Not many movies can pull double duty. Excelling at one thing is hard enough. But the late Harold Ramis’s Groundhog Day is a comedy-fantasy that finds the perfect harmony between the two genres. I can approach the film from either direction and derive great pleasure from it. The time-loop premise is a fun thought experiment, an invitation to daydream about the possibilities of infinite do-overs. It’s also an instantly grasped metaphor — a comedic exaggeration of the routines that make up a life, the sensation of being stuck in one place. That one movie could be at once so outrageous and so down-to-earth is fairly miraculous. On top of that, the rewatchability factor is unusually high, seeing how the very structure of the film, with all its repetitions, engenders comfortable familiarity. Groundhog Day hasn’t gotten old yet, and I wouldn’t hold my breath.
In his piece on the film for Slant Magazine’s House Next Door blog, Ali Arikan compared the unique predicament of Bill Murray’s Phil Connors to that of George Bailey in It’s a Wonderful Life. When I wrote about It’s a Wonderful Life, I treated its story as an inversion of A Christmas Carol. It follows that Phil is given something like the Ebenezer Scrooge treatment in this story. Although the source of the time loop is never explained, that just means that the people holding the strings are the filmmakers themselves, Ramis and his co-screenwriter Danny Rubin. Their intention is clearly to make Phil a better person, gradually chipping away at his disdain for his coworkers and small-town life. Nothing in Groundhog Day is as heavy as Dickens might have made it — Phil is a jerk at the beginning, but basically a harmless one. He doesn’t have to turn his entire life around, just learn to care about other people a little more. The stakes are relatively low, considering that Phil could be trapped in this purgatory indefinitely. As a result, the film has a looseness that allows it to explore just about every repercussion of its premise.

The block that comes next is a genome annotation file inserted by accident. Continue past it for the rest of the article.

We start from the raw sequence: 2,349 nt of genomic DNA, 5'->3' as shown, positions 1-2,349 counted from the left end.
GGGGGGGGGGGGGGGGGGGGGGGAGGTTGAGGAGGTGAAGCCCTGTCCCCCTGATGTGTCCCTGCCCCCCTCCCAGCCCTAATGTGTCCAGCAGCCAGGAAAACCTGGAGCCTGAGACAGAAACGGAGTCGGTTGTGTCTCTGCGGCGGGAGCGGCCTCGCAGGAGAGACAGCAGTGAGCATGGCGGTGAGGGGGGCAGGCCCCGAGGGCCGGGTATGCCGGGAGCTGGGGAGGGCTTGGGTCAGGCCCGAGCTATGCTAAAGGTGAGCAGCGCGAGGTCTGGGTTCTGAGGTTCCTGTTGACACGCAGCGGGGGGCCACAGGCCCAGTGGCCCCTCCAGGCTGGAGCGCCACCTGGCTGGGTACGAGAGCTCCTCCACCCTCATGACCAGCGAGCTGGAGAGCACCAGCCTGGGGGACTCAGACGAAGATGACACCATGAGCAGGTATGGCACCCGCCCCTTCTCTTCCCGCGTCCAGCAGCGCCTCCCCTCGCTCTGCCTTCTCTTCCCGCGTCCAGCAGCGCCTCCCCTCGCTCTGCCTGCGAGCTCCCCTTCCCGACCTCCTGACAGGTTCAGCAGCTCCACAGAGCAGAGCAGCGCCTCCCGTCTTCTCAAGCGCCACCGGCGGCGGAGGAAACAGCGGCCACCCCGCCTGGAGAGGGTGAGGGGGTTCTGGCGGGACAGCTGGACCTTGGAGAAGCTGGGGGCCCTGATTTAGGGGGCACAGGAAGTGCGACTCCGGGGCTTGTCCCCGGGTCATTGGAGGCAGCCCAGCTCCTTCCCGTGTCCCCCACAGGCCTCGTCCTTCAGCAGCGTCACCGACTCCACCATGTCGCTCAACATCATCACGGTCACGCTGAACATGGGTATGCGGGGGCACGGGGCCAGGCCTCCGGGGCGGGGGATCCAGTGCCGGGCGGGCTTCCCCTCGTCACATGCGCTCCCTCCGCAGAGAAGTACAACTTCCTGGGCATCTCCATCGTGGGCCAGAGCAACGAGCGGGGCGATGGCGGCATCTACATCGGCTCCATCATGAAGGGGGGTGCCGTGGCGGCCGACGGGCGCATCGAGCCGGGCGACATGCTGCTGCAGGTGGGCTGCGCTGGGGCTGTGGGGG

Calculating how many iterations of February 2 Phil lives through is probably a fool’s errand. How literally can we take his claim to have seen the fictitious movie Heidi II “a hundred times,” or his assertion that it takes six months to learn to throw playing cards into a hat? With no way of marking time, how could he even keep track of something like that? Of course, these are jokes and are not meant to be put under the microscope. Still, he has enough time to learn the town of Punxsutawney inside and out, he masters ice-sculpting and the piano, and he even memorizes every correct response on that day’s Jeopardy! (This very short scene is one of my favorites just for how much it implies. Here’s Phil Connors, self-styled celebrity weatherman, hanging out with some senior citizens at the bed-and-breakfast, watching Jeopardy! — for multiple consecutive days, apparently.) All this is to say that when Rita, the producer with whom Phil slowly falls in love (Andie MacDowell), describes his situation as “eternity,” she might not be that far off.